Government urges employers to report on disabled staff
Sarah Newton - Minister for Disabled People, Health and Work - has urged workplaces to disclose the proportion of disabled staff they employ in an effort to promote diversity and inclusion and close the disability employment gap.
The Government is recommending large employers use a ‘voluntary framework’ in order to capture this data.
Responding to this announcement, Vicki Nash, Head of Policy and Campaigns at Mind, said:
“Mind has long been campaigning to close the disability employment gap. Employers are increasingly taking mental health at work more seriously – for example by signing up to take part in Mind’s Workplace Wellbeing Index - a benchmark of best policy and practice when it comes to supporting employees experiencing poor mental health. The announcement of a reporting measure is a good start when it comes to increasing transparency surrounding mental health in the workplace. However, this is a voluntary scheme, and the Government does not currently plan to collate or report the results. This is a missed opportunity. A major barrier to those of us with mental health problems getting into and staying in work is employer attitudes. If we’re to get to a point where all employers recognise the value of employing a diverse workforce, including people whose mental health may have prevented them working previously, the Government needs to make this reporting mandatory and publish the findings in the near future.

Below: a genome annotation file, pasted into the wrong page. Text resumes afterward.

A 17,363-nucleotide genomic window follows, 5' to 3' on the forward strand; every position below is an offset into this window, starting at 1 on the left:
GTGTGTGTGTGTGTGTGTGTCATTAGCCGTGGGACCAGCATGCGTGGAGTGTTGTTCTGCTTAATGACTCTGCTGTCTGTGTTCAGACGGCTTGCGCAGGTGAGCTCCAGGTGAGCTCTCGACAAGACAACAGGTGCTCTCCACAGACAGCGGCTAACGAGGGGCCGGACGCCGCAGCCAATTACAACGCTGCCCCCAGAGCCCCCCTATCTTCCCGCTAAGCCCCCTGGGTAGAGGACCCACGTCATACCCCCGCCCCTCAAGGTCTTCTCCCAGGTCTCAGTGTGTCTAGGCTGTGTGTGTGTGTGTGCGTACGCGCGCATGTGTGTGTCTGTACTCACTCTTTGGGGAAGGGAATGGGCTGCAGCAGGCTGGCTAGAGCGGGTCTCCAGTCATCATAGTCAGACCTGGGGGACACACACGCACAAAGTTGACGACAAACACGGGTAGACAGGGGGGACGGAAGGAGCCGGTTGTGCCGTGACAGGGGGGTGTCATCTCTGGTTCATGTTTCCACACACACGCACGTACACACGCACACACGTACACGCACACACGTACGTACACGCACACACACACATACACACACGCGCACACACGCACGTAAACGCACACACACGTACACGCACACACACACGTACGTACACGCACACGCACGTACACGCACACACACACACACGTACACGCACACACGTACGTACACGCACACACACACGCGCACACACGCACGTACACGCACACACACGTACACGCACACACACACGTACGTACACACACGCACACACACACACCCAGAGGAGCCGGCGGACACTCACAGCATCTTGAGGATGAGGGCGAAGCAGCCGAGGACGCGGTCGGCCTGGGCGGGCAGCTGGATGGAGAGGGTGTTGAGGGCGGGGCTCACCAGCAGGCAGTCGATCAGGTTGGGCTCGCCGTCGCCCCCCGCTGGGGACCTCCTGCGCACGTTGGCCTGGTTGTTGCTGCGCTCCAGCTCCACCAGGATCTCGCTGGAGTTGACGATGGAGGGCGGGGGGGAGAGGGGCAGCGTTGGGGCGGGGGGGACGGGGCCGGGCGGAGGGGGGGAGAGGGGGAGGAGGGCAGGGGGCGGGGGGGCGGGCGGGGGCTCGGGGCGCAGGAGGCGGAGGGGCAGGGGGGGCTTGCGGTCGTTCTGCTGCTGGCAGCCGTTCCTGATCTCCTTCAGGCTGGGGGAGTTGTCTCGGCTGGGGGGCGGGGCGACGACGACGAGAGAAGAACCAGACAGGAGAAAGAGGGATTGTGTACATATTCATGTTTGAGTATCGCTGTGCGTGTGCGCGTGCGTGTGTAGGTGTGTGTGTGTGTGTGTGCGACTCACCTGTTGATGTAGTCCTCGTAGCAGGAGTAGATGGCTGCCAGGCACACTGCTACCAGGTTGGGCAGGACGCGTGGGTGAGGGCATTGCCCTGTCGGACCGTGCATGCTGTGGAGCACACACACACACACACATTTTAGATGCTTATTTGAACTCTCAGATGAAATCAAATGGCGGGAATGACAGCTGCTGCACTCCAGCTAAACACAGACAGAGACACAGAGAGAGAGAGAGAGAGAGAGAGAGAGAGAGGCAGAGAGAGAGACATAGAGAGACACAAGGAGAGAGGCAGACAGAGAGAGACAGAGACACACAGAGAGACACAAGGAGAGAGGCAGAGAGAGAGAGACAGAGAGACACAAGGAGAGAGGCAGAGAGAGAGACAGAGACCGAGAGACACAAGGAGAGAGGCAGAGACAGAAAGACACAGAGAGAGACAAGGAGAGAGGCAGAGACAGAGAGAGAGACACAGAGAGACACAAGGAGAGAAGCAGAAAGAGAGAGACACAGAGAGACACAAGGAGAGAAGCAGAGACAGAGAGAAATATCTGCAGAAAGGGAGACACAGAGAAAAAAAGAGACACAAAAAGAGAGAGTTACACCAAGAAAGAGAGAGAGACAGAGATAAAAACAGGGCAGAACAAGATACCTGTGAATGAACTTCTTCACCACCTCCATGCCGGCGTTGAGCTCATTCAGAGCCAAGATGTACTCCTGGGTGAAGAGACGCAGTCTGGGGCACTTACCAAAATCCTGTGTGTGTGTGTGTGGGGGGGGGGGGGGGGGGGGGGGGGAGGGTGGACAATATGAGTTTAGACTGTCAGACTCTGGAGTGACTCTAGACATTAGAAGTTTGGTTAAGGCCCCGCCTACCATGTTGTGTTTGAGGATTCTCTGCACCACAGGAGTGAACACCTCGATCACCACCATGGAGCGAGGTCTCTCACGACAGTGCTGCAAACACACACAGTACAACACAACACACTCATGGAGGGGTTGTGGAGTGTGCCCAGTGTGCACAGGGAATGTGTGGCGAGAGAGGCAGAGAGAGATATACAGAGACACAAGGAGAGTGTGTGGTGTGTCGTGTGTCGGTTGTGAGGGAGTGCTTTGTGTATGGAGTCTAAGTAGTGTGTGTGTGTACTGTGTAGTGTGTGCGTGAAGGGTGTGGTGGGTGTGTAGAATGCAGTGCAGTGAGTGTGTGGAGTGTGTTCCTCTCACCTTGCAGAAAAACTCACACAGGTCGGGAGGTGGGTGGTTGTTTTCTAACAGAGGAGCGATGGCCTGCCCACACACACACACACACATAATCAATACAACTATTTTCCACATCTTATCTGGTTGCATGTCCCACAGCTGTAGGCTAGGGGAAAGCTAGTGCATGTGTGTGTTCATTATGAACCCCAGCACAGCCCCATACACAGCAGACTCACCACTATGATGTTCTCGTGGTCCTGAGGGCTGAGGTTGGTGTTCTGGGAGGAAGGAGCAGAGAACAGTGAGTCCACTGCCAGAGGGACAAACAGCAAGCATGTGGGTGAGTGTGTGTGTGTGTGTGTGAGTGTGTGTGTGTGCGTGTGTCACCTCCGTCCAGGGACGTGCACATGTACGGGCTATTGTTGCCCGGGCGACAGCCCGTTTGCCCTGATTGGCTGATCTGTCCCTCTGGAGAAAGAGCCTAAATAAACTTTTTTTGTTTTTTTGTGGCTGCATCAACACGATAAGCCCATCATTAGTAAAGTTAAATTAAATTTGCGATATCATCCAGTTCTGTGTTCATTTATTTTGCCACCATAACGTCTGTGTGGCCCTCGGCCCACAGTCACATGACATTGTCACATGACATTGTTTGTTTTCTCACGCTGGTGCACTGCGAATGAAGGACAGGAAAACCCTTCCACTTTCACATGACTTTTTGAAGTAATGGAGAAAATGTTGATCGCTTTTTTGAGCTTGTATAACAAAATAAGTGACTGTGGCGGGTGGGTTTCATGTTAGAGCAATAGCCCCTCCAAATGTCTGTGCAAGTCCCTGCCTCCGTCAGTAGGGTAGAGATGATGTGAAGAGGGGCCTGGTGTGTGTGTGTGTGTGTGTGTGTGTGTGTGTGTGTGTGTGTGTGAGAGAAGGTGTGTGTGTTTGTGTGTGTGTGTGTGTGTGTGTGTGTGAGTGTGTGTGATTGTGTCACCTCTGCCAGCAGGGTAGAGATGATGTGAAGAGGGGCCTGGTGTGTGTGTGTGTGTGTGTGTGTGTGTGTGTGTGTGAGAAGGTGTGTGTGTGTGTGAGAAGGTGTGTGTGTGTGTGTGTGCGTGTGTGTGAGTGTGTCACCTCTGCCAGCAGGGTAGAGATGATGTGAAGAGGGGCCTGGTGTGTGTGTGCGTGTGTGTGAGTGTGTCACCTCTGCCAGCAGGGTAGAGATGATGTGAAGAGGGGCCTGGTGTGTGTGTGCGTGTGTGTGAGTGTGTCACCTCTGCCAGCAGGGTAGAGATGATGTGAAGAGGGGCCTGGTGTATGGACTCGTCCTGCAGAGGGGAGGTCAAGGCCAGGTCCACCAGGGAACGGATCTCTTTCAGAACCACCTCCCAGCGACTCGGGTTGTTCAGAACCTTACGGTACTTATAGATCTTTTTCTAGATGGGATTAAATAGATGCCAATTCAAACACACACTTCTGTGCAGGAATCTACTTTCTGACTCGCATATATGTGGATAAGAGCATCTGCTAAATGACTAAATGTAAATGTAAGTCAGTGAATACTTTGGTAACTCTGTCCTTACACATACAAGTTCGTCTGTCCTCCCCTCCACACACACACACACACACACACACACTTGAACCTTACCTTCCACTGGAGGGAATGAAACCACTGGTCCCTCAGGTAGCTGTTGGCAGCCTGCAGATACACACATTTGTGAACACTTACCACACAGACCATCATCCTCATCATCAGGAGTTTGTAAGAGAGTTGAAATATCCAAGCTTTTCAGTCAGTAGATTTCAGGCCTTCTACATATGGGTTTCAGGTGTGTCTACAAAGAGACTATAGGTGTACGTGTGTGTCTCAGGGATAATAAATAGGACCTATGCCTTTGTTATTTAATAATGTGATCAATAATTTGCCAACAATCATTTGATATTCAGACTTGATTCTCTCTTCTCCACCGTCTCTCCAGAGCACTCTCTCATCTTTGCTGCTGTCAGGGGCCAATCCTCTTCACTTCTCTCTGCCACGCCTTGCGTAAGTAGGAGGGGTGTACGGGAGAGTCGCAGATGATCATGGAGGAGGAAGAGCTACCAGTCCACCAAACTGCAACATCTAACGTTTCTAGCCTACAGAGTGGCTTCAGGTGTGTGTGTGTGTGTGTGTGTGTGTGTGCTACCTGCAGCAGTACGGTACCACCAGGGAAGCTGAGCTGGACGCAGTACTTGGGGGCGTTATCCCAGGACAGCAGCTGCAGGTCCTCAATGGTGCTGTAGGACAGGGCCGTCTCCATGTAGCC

“Last year’s independent ‘Thriving at Work’ employment review made it clear that employers need to do more to support the mental health of their staff and improve the workplace culture. The report made recommendations to Government and the NHS as employers, which were accepted. Now we need to see these implemented and for the Government to go even further and lead by example. The outcomes of the NHS long term plan, the Government’s reviews of workplace protections and Statutory Sick Pay, and the delivery of Universal Credit are all part of the picture relating to work and mental health. It’s important these things are all acknowledged together if we are serious about removing the barriers disabled people face in reaching their individual ambitions.”
We need MPs to vote against these regulations which create a real risk for people with mental health problems. And we need as many people as possible to join us.